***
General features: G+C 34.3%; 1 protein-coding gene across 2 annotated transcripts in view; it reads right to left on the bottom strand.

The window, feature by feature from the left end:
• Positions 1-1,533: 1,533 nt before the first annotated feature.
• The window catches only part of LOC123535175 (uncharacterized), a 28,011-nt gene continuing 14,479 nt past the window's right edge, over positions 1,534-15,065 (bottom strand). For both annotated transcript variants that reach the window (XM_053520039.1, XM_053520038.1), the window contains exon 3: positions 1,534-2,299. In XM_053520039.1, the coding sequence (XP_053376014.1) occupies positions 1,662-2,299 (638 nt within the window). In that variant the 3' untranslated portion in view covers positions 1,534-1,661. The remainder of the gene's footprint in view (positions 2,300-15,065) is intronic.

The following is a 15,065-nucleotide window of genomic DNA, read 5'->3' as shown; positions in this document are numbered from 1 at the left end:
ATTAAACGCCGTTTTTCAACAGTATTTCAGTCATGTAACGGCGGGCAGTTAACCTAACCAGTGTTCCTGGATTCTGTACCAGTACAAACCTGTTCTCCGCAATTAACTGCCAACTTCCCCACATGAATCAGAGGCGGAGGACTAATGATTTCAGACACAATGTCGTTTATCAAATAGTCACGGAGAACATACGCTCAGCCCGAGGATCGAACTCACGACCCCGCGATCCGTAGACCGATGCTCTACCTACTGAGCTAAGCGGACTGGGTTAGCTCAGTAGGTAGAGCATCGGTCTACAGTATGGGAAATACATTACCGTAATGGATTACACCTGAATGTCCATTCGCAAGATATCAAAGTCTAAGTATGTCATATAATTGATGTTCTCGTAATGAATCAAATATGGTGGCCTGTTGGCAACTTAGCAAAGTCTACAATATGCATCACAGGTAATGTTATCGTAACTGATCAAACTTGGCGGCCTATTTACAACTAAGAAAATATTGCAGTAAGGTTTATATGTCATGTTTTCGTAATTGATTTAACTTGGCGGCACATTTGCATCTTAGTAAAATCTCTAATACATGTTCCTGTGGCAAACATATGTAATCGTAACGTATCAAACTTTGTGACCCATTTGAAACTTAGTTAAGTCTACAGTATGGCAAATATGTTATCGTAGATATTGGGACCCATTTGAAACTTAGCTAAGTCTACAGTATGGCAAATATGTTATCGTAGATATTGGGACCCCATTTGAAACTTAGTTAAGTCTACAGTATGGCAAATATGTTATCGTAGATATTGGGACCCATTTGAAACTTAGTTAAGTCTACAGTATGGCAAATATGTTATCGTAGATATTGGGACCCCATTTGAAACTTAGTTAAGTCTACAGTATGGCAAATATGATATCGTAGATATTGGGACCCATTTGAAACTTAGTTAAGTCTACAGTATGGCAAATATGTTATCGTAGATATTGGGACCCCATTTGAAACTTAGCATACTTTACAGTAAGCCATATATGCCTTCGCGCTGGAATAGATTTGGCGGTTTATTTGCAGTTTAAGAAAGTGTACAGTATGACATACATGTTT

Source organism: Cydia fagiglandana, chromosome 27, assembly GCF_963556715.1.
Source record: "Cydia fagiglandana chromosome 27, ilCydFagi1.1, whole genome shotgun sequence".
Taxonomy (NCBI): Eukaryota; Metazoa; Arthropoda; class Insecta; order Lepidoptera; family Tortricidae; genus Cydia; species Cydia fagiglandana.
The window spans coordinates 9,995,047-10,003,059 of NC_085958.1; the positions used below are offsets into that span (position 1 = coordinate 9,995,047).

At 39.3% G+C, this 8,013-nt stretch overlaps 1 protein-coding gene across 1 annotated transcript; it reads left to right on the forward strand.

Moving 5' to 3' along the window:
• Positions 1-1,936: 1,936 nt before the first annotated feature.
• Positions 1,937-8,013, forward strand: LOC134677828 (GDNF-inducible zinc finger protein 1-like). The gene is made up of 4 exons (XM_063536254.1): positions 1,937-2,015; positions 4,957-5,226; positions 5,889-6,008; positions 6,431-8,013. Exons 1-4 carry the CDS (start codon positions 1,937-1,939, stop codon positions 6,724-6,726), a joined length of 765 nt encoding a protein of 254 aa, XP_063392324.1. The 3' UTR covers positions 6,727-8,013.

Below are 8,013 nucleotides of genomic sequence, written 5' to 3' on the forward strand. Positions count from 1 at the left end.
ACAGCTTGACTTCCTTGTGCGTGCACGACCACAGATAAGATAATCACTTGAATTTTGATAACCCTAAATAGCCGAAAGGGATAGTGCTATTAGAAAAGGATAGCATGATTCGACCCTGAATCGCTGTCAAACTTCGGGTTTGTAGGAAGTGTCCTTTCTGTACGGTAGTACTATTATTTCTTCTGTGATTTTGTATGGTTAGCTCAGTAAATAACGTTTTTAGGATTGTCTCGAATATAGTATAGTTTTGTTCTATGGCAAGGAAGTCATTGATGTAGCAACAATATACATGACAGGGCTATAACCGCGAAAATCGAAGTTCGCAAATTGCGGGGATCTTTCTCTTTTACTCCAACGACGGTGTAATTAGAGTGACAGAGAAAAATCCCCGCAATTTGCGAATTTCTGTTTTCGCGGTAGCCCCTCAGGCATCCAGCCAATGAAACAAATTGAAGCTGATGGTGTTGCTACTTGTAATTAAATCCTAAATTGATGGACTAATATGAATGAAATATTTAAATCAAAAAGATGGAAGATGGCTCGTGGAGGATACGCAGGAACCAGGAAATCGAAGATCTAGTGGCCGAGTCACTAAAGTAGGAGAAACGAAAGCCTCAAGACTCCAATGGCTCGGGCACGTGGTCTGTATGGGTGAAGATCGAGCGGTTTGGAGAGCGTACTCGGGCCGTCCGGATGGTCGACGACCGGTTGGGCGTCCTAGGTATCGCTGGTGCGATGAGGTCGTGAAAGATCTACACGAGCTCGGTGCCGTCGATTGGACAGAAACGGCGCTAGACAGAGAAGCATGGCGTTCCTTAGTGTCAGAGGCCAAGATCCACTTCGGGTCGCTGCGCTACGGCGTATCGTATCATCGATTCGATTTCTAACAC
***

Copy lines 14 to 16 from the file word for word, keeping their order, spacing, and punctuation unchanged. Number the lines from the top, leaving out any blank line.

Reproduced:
• Positions 1,937-8,013, forward strand: LOC134677828 (GDNF-inducible zinc finger protein 1-like). The gene is made up of 4 exons (XM_063536254.1): positions 1,937-2,015; positions 4,957-5,226; positions 5,889-6,008; positions 6,431-8,013. Exons 1-4 carry the CDS (start codon positions 1,937-1,939, stop codon positions 6,724-6,726), a joined length of 765 nt encoding a protein of 254 aa, XP_063392324.1. The 3' UTR covers positions 6,727-8,013.

Below are 8,013 nucleotides of genomic sequence, written 5' to 3' on the forward strand. Positions count from 1 at the left end.
ACAGCTTGACTTCCTTGTGCGTGCACGACCACAGATAAGATAATCACTTGAATTTTGATAACCCTAAATAGCCGAAAGGGATAGTGCTATTAGAAAAGGATAGCATGATTCGACCCTGAATCGCTGTCAAACTTCGGGTTTGTAGGAAGTGTCCTTTCTGTACGGTAGTACTATTATTTCTTCTGTGATTTTGTATGGTTAGCTCAGTAAATAACGTTTTTAGGATTGTCTCGAATATAGTATAGTTTTGTTCTATGGCAAGGAAGTCATTGATGTAGCAACAATATACATGACAGGGCTATAACCGCGAAAATCGAAGTTCGCAAATTGCGGGGATCTTTCTCTTTTACTCCAACGACGGTGTAATTAGAGTGACAGAGAAAAATCCCCGCAATTTGCGAATTTCTGTTTTCGCGGTAGCCCCTCAGGCATCCAGCCAATGAAACAAATTGAAGCTGATGGTGTTGCTACTTGTAATTAAATCCTAAATTGATGGACTAATATGAATGAAATATTTAAATCAAAAAGATGGAAGATGGCTCGTGGAGGATACGCAGGAACCAGGAAATCGAAGATCTAGTGGCCGAGTCACTAAAGTAGGAGAAACGAAAGCCTCAAGACTCCAATGGCTCGGGCACGTGGTCTGTATGGGTGAAGATCGAGCGGTTTGGAGAGCGTACTCGGGCCGTCCGGATGGTCGACGACCGGTTGGGCGTCCTAGGTATCGCTGGTGCGATGAGGTCGTGAAAGATCTACACGAGCTCGGTGCCGTCGATTGGACAGAAACGGCGCTAGACAGAGAAGCATGGCGTTCCTTAGTGTCAGAGGCCAAGATCCACTTCGGGTCGCTGCGCTACGGCGTATCGTATCATCGATTCGATTTCTAACAC